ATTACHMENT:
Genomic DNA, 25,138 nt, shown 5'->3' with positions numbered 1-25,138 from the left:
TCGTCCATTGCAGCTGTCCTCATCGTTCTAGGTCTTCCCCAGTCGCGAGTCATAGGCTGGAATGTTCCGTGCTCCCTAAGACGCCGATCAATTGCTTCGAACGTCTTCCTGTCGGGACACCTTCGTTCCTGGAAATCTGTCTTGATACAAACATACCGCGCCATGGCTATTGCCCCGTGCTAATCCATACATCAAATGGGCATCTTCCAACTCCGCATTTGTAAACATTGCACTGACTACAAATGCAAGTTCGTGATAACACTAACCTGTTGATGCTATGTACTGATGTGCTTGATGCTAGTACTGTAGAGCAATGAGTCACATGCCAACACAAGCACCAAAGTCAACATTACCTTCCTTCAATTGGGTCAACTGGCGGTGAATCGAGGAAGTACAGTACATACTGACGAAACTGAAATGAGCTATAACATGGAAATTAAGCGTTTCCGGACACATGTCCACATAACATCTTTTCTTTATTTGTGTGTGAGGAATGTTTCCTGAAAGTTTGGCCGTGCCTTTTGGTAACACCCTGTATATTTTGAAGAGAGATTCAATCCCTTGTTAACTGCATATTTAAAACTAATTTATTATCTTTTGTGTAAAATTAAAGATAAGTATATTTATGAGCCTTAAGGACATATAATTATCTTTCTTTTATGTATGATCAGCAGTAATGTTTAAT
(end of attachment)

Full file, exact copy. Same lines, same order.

Genomic DNA, 25,138 nt, shown 5'->3' with positions numbered 1-25,138 from the left:
TCGTCCATTGCAGCTGTCCTCATCGTTCTAGGTCTTCCCCAGTCGCGAGTCATAGGCTGGAATGTTCCGTGCTCCCTAAGACGCCGATCAATTGCTTCGAACGTCTTCCTGTCGGGACACCTTCGTTCCTGGAAATCTGTCTTGATACAAACATACCGCGCCATGGCTATTGCCCCGTGCTAATCCATACATCAAATGGGCATCTTCCAACTCCGCATTTGTAAACATTGCACTGACTACAAATGCAAGTTCGTGATAACACTAACCTGTTGATGCTATGTACTGATGTGCTTGATGCTAGTACTGTAGAGCAATGAGTCACATGCCAACACAAGCACCAAAGTCAACATTACCTTCCTTCAATTGGGTCAACTGGCGGTGAATCGAGGAAGTACAGTACATACTGACGAAACTGAAATGAGCTATAACATGGAAATTAAGCGTTTCCGGACACATGTCCACATAACATCTTTTCTTTATTTGTGTGTGAGGAATGTTTCCTGAAAGTTTGGCCGTGCCTTTTGGTAACACCCTGTATATTTTGAAGAGAGATTCAATCCCTTGTTAACTGCATATTTAAAACTAATTTATTATCTTTTGTGTAAAATTAAAGATAAGTATATTTATGAGCCTTAAGGACATATAATTATCTTTCTTTTATGTATGATCAGCAGTAATGTTTAAT